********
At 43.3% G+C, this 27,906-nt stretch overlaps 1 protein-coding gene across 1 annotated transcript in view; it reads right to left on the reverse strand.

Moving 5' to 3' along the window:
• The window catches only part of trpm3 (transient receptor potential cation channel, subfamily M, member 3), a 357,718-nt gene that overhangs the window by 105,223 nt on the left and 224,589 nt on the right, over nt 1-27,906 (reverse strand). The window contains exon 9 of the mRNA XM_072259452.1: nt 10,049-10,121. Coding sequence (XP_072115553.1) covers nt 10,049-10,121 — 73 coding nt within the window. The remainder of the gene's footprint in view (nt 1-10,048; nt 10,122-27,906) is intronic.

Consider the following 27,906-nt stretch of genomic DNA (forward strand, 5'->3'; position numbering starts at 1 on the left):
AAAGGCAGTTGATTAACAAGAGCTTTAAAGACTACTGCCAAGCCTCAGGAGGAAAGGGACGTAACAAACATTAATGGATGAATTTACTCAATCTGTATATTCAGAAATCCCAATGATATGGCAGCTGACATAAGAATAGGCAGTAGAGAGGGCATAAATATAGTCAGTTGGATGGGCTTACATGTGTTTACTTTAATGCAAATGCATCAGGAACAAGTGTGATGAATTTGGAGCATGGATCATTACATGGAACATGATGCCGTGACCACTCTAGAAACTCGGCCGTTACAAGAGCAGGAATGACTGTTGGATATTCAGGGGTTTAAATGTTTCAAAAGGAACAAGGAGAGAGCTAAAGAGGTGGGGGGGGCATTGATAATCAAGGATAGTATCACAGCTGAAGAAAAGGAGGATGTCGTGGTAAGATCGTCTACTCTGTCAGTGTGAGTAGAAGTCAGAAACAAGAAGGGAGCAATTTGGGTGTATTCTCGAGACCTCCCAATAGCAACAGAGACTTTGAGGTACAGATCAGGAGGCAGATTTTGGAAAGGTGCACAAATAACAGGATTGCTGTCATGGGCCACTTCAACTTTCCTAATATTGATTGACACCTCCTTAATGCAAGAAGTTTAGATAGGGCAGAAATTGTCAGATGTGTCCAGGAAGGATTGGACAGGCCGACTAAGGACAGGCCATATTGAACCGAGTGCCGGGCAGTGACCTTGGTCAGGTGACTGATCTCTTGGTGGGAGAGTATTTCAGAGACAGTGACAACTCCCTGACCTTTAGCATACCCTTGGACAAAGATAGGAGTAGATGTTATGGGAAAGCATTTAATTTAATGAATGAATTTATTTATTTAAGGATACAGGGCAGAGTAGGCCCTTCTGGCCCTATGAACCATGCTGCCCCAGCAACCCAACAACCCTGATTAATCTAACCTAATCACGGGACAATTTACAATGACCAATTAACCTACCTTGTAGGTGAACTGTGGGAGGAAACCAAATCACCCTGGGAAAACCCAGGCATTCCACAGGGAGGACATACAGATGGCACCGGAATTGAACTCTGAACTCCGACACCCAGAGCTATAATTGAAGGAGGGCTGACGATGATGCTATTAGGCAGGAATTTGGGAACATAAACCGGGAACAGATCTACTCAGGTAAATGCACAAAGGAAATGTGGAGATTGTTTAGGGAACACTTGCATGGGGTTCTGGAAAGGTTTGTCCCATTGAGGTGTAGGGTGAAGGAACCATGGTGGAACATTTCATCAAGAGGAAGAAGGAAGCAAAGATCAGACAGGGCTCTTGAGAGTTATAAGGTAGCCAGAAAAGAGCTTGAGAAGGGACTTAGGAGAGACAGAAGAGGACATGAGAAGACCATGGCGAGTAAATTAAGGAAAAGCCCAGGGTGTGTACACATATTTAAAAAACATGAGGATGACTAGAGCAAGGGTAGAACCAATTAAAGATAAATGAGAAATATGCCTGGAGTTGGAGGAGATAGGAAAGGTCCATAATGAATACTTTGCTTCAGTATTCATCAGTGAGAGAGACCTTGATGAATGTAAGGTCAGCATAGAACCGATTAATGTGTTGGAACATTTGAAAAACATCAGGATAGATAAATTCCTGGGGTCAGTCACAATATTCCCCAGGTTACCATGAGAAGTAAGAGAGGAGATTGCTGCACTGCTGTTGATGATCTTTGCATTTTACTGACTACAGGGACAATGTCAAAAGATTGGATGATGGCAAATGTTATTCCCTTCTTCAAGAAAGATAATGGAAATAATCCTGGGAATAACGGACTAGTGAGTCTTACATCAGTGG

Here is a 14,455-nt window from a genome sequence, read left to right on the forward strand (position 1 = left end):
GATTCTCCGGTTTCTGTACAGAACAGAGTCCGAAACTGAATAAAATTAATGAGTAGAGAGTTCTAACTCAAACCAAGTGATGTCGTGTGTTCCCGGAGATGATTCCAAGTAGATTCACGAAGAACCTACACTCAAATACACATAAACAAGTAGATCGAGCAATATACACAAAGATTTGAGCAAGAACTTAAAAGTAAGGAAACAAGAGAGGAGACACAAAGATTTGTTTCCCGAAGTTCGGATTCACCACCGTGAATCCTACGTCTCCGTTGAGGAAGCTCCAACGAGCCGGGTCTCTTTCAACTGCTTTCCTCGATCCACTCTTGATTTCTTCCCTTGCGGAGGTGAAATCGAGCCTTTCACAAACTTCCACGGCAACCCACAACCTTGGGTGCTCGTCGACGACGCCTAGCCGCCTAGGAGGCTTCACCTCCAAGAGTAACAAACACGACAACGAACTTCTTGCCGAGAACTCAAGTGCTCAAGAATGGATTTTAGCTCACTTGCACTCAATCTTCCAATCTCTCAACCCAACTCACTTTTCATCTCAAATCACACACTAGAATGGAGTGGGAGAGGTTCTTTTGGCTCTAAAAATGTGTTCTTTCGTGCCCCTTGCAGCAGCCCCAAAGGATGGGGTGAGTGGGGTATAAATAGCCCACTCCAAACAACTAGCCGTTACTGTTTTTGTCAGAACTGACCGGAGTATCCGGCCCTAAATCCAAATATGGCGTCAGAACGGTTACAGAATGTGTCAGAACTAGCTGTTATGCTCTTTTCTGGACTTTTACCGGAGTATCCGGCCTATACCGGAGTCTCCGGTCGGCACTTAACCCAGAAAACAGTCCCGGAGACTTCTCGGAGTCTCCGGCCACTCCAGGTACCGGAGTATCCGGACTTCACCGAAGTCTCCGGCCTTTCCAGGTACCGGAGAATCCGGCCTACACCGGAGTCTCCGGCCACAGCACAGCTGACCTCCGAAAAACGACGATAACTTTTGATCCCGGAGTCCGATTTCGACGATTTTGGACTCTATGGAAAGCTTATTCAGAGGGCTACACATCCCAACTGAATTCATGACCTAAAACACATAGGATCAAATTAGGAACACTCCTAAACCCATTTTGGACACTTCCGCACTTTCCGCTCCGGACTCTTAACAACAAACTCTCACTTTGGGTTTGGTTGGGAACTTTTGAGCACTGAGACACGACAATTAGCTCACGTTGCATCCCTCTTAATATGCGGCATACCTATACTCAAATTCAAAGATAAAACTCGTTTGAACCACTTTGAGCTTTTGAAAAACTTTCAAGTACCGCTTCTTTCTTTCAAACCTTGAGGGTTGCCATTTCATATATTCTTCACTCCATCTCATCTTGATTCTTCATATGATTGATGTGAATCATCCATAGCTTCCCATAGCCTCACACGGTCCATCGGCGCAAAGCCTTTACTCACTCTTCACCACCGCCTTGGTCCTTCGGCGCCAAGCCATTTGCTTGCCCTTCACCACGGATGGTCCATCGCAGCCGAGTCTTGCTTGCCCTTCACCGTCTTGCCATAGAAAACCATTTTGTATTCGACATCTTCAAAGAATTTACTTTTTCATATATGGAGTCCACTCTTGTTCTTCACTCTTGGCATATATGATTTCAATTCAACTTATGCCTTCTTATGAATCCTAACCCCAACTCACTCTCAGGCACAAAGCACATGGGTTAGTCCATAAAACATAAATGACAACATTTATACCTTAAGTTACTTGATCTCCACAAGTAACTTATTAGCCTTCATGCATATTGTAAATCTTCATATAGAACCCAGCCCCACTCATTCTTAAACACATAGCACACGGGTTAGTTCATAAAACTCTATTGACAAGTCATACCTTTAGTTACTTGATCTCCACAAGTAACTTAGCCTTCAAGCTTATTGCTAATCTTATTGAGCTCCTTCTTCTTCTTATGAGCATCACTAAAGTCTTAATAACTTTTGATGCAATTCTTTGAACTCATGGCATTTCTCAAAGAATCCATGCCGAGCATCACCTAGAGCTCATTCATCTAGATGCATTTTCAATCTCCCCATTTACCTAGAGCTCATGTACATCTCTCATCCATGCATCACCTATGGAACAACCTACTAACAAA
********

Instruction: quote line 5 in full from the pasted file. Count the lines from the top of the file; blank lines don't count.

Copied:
AAAGGCAGTTGATTAACAAGAGCTTTAAAGACTACTGCCAAGCCTCAGGAGGAAAGGGACGTAACAAACATTAATGGATGAATTTACTCAATCTGTATATTCAGAAATCCCAATGATATGGCAGCTGACATAAGAATAGGCAGTAGAGAGGGCATAAATATAGTCAGTTGGATGGGCTTACATGTGTTTACTTTAATGCAAATGCATCAGGAACAAGTGTGATGAATTTGGAGCATGGATCATTACATGGAACATGATGCCGTGACCACTCTAGAAACTCGGCCGTTACAAGAGCAGGAATGACTGTTGGATATTCAGGGGTTTAAATGTTTCAAAAGGAACAAGGAGAGAGCTAAAGAGGTGGGGGGGGCATTGATAATCAAGGATAGTATCACAGCTGAAGAAAAGGAGGATGTCGTGGTAAGATCGTCTACTCTGTCAGTGTGAGTAGAAGTCAGAAACAAGAAGGGAGCAATTTGGGTGTATTCTCGAGACCTCCCAATAGCAACAGAGACTTTGAGGTACAGATCAGGAGGCAGATTTTGGAAAGGTGCACAAATAACAGGATTGCTGTCATGGGCCACTTCAACTTTCCTAATATTGATTGACACCTCCTTAATGCAAGAAGTTTAGATAGGGCAGAAATTGTCAGATGTGTCCAGGAAGGATTGGACAGGCCGACTAAGGACAGGCCATATTGAACCGAGTGCCGGGCAGTGACCTTGGTCAGGTGACTGATCTCTTGGTGGGAGAGTATTTCAGAGACAGTGACAACTCCCTGACCTTTAGCATACCCTTGGACAAAGATAGGAGTAGATGTTATGGGAAAGCATTTAATTTAATGAATGAATTTATTTATTTAAGGATACAGGGCAGAGTAGGCCCTTCTGGCCCTATGAACCATGCTGCCCCAGCAACCCAACAACCCTGATTAATCTAACCTAATCACGGGACAATTTACAATGACCAATTAACCTACCTTGTAGGTGAACTGTGGGAGGAAACCAAATCACCCTGGGAAAACCCAGGCATTCCACAGGGAGGACATACAGATGGCACCGGAATTGAACTCTGAACTCCGACACCCAGAGCTATAATTGAAGGAGGGCTGACGATGATGCTATTAGGCAGGAATTTGGGAACATAAACCGGGAACAGATCTACTCAGGTAAATGCACAAAGGAAATGTGGAGATTGTTTAGGGAACACTTGCATGGGGTTCTGGAAAGGTTTGTCCCATTGAGGTGTAGGGTGAAGGAACCATGGTGGAACATTTCATCAAGAGGAAGAAGGAAGCAAAGATCAGACAGGGCTCTTGAGAGTTATAAGGTAGCCAGAAAAGAGCTTGAGAAGGGACTTAGGAGAGACAGAAGAGGACATGAGAAGACCATGGCGAGTAAATTAAGGAAAAGCCCAGGGTGTGTACACATATTTAAAAAACATGAGGATGACTAGAGCAAGGGTAGAACCAATTAAAGATAAATGAGAAATATGCCTGGAGTTGGAGGAGATAGGAAAGGTCCATAATGAATACTTTGCTTCAGTATTCATCAGTGAGAGAGACCTTGATGAATGTAAGGTCAGCATAGAACCGATTAATGTGTTGGAACATTTGAAAAACATCAGGATAGATAAATTCCTGGGGTCAGTCACAATATTCCCCAGGTTACCATGAGAAGTAAGAGAGGAGATTGCTGCACTGCTGTTGATGATCTTTGCATTTTACTGACTACAGGGACAATGTCAAAAGATTGGATGATGGCAAATGTTATTCCCTTCTTCAAGAAAGATAATGGAAATAATCCTGGGAATAACGGACTAGTGAGTCTTACATCAGTGG